Jul 8, 2008

The impact of excess heat events in Maricopa County, Arizona: 2000–2005

by
Fuyuen Y. Yip, W. Dana Flanders, Amy Wolkin, David Engelthaler, William Humble, Antonio Neri, Lauren Lewis, Lorraine Backer, Carol Rubin
,
International Journal of Biometeorology
  • States that exposure to excess heat is preventable yet it is the primary weather-related cause of mortality in the United States
  • States that in the Southwest United States, high temperatures are common and indoor environments often have cooling devices
  • States that in summer 2005, Maricopa County, Arizona experienced a 182% increase in reported heat-related deaths in comparison to 2000–2004
  • Examines at-risk populations and excess mortality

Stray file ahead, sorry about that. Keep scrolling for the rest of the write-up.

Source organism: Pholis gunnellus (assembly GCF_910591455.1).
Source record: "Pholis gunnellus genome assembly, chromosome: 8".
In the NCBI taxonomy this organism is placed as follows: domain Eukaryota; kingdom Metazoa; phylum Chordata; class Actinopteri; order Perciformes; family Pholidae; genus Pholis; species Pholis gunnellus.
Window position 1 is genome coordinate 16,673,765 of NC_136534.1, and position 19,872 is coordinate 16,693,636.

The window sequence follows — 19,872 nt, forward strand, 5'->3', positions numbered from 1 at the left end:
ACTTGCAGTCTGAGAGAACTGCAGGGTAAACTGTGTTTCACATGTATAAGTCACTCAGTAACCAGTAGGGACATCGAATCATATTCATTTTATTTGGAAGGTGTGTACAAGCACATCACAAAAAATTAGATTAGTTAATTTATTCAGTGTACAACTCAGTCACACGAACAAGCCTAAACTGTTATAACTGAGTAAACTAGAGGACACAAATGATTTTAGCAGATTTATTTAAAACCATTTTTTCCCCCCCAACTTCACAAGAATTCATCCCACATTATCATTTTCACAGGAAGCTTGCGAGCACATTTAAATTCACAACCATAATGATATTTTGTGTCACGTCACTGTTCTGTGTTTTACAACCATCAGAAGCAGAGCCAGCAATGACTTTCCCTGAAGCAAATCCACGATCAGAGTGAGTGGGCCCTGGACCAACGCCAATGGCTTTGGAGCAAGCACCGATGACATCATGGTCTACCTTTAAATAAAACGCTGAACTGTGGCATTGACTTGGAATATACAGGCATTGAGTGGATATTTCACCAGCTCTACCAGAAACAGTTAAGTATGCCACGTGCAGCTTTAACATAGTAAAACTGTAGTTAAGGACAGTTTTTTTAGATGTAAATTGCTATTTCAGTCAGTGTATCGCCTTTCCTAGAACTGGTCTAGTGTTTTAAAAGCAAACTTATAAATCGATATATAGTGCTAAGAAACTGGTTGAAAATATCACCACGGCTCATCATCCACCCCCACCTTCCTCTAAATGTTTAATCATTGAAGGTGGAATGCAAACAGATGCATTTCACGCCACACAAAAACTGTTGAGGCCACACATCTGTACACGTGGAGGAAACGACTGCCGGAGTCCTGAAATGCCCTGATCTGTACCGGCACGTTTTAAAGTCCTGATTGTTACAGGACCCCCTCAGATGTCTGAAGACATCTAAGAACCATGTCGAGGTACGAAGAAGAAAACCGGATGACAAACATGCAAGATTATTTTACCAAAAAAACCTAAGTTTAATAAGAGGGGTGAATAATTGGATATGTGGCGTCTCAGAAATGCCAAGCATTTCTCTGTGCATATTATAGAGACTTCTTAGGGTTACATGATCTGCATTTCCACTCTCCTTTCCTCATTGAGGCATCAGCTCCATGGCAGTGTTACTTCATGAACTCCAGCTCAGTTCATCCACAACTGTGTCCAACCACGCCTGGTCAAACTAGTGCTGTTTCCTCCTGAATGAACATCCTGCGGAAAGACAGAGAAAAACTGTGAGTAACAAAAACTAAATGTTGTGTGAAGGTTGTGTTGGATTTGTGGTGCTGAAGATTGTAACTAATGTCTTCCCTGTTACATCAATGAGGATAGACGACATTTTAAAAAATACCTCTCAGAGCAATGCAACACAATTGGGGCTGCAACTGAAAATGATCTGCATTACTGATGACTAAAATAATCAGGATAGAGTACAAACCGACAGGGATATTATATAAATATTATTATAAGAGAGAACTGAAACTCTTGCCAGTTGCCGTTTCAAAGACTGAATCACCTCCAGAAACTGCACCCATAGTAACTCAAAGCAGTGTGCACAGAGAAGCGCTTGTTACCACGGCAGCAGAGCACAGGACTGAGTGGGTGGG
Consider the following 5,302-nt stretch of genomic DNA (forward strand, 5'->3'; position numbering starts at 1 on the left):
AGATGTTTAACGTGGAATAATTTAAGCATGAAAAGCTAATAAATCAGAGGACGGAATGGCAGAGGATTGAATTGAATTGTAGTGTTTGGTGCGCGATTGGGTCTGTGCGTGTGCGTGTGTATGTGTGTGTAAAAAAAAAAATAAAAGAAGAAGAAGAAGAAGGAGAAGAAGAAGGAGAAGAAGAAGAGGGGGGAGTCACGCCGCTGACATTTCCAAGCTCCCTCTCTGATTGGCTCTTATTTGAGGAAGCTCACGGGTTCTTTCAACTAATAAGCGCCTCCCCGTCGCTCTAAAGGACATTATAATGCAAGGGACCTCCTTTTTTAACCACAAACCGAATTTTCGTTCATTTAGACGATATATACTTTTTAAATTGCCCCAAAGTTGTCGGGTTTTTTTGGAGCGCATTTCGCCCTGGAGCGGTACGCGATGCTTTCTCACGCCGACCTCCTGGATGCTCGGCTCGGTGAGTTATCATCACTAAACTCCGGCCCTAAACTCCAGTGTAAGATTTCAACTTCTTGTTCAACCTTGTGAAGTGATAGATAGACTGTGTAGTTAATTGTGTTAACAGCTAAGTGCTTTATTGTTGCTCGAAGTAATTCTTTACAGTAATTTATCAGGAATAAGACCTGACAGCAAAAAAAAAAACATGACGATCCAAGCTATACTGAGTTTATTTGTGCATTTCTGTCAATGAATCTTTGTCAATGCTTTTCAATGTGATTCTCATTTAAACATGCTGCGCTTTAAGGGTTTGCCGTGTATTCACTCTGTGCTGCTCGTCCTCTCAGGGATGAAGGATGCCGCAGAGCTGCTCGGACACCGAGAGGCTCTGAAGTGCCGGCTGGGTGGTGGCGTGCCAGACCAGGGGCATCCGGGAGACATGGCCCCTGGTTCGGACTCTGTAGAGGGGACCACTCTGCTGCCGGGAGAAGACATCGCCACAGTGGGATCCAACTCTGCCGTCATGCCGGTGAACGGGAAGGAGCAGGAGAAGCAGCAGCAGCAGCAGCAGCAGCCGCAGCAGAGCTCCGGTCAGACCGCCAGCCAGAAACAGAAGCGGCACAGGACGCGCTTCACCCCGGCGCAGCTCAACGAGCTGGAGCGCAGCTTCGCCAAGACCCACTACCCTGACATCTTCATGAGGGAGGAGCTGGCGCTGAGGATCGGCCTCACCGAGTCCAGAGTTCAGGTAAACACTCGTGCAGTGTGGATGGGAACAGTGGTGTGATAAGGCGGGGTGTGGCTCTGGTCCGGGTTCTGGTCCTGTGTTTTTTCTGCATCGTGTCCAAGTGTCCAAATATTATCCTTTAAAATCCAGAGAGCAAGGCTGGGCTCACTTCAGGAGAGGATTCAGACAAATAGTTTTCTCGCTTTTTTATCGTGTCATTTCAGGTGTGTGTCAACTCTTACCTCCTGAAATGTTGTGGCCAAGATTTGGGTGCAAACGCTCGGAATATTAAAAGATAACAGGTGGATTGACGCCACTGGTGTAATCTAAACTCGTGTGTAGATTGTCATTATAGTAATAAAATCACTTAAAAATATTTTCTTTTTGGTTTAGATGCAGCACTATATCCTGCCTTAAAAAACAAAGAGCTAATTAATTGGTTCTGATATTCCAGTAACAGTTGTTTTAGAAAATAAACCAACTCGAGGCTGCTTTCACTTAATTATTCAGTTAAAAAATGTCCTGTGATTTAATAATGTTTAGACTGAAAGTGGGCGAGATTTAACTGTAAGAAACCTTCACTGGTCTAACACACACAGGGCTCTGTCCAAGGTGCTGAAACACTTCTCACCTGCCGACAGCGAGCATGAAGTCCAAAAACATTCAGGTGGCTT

• Characterizes heat-related deaths using descriptive and multivariate time-series analyses of county vital record data from June–September 2000–2005
  • Describes the data: From June–September, 2000–2005, 136 heat-related deaths (0.68 per 100,000) were reported; 49 (36%) occurred in 2005. In July 2005, a 14-day heat wave resulted in 28 (57%) reported deaths—a 102% increase in comparison to the same time period in 2000–2004. The mean age of all 136 deaths was 56 years (range: 7–92 years). Of those with discernable reported injury locations, 62 (66%) were identified outdoors. Forty-eight (77%) decedents identified outdoors were <65 years; conversely, 26 (82%) decedents who were found indoors were ≥65 years
  • Observes a 6% (95% CI: 1.00–1.13) increase in mortality risk for each degree (F) increase in heat index
  • Finds that excess heat impacted a younger population in Maricopa County and many deaths occurred outdoors
  • Concludes that consecutive days of heat exposure—even among a heat-acclimated population—can increase mortality risk